Ngā Hoe Horo coach Jason Reti, who trains his team, the Black Broncos, twice a day, works as hard as any of his paddlers.
"Almost five hours a day is spent picking them up, training them, feeding them and dropping them off again, but it's worth the sacrifice knowing that we're helping to grow great members of our community to understand that you can accomplish great things when you work hard for it," he said earlier And accomplish great things they did in Auckland last weekend, as did the club's second youth team that took part in the inaugural George Pomana Memorial Regatta on the Manukau Harbour, Team Tiare.
The event, aimed mainly at youth development, was only in its second year, and was the first waka ama regatta to be held in Auckland since the second Covid-19 lockdown, attracting a horde of participants, including 82 youth.
And it was the Black Broncos and Team Tiare who dominated the J16 racing.
The Black Broncos won the boys' team event over 10km, and completed a clean sweep of the top 5 W1 placings in a competitive J16 field over 8km, Romaine Reti first, Elite Reti second, Drezel Williams third, Byron Pomare fourth and Taonui Henry fifth.
Team Tiare, the current national intermediate grade sprint champions, paddled up a division in J16s, winning the team event over the 10km course and taking out five of the top places - Waitangi Piripi first, Chelsea Reti third, Eternity Williams fifth, Atiria Hotere Thompson eighth and Judy Heta ninth.
The Far North paddlers are all part of a collaboration between Mauri Education and Ngā Hoe Horo Waka Ama Club, aimed at developing youth potential by teaching them strategies to work as a team, help in their community and train hard to earn success.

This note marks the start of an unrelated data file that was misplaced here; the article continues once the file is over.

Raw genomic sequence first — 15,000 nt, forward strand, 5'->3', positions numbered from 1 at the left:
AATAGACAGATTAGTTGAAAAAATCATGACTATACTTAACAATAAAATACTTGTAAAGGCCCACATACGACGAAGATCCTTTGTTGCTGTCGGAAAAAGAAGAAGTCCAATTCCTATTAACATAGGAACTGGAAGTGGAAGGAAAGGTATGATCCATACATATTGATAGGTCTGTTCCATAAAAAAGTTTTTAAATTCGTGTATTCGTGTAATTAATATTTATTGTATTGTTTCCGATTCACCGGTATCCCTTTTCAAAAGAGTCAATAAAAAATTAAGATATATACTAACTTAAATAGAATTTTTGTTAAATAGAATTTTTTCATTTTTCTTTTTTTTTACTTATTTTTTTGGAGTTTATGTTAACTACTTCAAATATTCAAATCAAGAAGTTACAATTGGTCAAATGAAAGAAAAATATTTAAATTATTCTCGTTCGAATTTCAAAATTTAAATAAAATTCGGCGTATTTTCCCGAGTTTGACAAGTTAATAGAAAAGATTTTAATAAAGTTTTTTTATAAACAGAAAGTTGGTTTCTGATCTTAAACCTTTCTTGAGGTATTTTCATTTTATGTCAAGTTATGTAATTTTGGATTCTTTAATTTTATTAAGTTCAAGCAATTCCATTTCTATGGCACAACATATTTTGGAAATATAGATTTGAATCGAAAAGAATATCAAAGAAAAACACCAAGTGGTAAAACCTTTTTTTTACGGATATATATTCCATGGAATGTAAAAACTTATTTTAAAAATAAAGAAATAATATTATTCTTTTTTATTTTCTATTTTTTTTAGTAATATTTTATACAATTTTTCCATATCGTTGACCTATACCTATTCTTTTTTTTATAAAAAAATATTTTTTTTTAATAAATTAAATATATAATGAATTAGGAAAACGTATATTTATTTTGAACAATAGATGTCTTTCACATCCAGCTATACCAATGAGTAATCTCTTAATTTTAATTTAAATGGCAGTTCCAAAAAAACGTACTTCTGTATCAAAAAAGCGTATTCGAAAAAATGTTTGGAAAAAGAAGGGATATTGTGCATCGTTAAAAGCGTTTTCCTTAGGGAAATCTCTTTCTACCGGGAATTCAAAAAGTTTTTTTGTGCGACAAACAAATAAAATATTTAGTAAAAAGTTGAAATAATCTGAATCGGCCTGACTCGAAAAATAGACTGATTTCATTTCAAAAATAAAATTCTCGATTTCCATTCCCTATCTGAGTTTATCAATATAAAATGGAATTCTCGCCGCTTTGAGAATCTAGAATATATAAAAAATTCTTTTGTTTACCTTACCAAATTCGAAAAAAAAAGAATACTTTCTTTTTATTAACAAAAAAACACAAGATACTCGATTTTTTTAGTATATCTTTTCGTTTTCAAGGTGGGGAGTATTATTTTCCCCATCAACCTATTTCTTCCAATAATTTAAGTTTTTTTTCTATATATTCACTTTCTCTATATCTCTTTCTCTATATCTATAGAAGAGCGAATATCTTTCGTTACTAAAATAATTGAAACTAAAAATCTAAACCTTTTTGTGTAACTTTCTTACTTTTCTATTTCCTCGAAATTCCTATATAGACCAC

Chev Reti said Team Tiare had been together since the girls were five and six years old, and had become renowned in the paddling community not only as great paddlers but also the best cheer squad a paddler can have.
"These girls understand that it isn't all about winning, its about supporting those around you to do and be better too," their coach said.
In addition to training, both two teams were expected to spend time each week coaching younger paddlers and volunteering to beautify a section of Lake Ngatu, as well as keeping up with school commitments.
"We know it seems like a lot, but as busy members of our community we know how important it is for rangatahi to learn that good things don't just fall out of the sky. Learning the value of work is hugely important in this day and age, when so many youth sit around on digital devices or roam town getting into trouble," Chev said.
That work ethic and civic responsibility had shone through in Auckland, not only with the placings achieved but having their efforts recognised by winning the George Pomana Memorial trophy, awarded to the club that embodied the values of Waka Ama NZ, Manaakitanga, Whanaungatanga, Hauora, Tū Tangata, Wairuatanga.
"The final sweetener to the day was a massive stroke of luck with two paddlers from Team Tiare winning brand new paddles and a brand new one-man waka from Fai Va'a," she added.
"The whole event was amazingly run, from behind the scenes workers to the MC to the sponsors (MTF Finance Manukau, Moana Fisheries and Fai Va'a). This will definitely become an annual event for us, and we'd encourage junior coaches from around the country to make this a key youth event for their teams."